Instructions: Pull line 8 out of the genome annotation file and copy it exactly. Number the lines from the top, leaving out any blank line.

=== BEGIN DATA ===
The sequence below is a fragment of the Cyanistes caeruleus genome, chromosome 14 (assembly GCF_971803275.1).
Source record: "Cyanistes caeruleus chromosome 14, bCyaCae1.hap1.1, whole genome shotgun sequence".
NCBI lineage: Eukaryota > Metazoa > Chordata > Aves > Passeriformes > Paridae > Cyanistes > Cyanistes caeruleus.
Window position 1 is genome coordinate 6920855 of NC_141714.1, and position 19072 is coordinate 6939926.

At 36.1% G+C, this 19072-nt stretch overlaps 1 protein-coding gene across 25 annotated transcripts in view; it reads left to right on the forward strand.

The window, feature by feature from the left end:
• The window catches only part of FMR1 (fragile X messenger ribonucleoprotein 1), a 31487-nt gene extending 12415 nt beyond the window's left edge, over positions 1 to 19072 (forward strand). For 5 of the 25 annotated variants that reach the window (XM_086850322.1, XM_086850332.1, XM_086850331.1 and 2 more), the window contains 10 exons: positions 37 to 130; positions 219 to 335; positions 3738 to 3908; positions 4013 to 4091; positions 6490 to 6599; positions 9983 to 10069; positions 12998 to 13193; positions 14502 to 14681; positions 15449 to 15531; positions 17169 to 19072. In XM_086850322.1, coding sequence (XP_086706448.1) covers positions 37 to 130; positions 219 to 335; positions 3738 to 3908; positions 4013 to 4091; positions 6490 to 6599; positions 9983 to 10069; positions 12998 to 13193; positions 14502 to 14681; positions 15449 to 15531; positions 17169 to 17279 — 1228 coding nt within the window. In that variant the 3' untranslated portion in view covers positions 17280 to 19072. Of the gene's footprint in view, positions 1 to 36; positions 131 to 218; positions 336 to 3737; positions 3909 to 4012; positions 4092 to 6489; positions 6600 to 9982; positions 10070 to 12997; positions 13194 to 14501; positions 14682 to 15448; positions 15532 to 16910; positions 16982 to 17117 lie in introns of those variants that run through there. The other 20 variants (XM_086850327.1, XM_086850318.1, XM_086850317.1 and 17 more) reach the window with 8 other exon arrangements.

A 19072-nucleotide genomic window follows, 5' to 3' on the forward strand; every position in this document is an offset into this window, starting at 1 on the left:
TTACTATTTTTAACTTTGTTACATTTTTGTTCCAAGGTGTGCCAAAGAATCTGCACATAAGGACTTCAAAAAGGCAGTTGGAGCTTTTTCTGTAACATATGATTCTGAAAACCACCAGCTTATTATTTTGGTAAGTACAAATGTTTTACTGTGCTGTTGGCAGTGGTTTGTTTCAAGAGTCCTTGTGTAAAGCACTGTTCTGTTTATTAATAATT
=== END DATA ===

A 19072-nucleotide genomic window follows, 5' to 3' on the forward strand; every position in this document is an offset into this window, starting at 1 on the left: